You have made a great point which has made me reflect on how I evaluate my students’ blogs. As I wrote in my comment to the following entry on your blog, students participating in my EFL teacher training class blog get credit for writing in their blogs or making comments on another blog and not for the quality of their work. I guess you could call my system a quantity not quality one. I realize that this threatens to sacrifice quality for the sake of quantity as some students will inevitably write in their blogs because they HAVE TO rather than to publish a thought-provoking piece of work or to communicate with a fellow blogger. Also, just because a student writes in her blog every week does not necessarily mean that the class has been successful; quantity does not mean quality. Furthermore, it remains to be seen how many students will continue to write in their blogs after the class is finished. Lastly, many students in my class title their blog entries “Assignment 1, 2 etc.” which means that I have not done a good enough job in helping them realize that their blogs not only are a means of doing homework but are made for an audience (their classmates or the larger TEFL/TESL community).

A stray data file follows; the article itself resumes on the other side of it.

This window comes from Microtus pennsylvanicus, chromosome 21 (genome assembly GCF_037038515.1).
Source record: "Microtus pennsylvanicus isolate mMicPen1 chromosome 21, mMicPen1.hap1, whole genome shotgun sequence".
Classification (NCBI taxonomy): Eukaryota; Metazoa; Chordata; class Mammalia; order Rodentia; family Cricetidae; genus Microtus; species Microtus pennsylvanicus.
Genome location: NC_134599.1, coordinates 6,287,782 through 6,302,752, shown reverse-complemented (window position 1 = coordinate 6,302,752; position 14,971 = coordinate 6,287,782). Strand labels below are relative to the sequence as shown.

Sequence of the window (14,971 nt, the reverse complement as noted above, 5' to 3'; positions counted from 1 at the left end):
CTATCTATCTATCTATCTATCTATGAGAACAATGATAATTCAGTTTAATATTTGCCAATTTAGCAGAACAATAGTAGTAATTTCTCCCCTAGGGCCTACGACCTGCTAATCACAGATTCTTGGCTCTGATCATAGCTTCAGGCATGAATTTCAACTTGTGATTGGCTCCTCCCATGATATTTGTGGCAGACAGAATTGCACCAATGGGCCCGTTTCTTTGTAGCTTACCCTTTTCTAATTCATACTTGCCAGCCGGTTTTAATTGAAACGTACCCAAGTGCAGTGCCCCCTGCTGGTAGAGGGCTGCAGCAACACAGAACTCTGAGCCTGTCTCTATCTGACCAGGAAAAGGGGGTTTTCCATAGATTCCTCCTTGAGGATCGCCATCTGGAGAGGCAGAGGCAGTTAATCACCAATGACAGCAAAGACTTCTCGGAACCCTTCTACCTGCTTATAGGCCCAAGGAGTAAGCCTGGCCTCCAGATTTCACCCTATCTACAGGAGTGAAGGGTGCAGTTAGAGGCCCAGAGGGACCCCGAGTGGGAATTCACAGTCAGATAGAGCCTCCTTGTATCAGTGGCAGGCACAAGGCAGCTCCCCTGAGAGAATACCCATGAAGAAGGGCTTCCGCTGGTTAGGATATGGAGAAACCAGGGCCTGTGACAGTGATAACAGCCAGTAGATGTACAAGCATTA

Students write things in their blogs what they would not say in class. Blogs have also proved to be a very effective means for students to critique other students’ practice teaching. Students also enthusiastically comment on other students’ blogs. So, my quantity not quality evaluation style has not been a complete failure.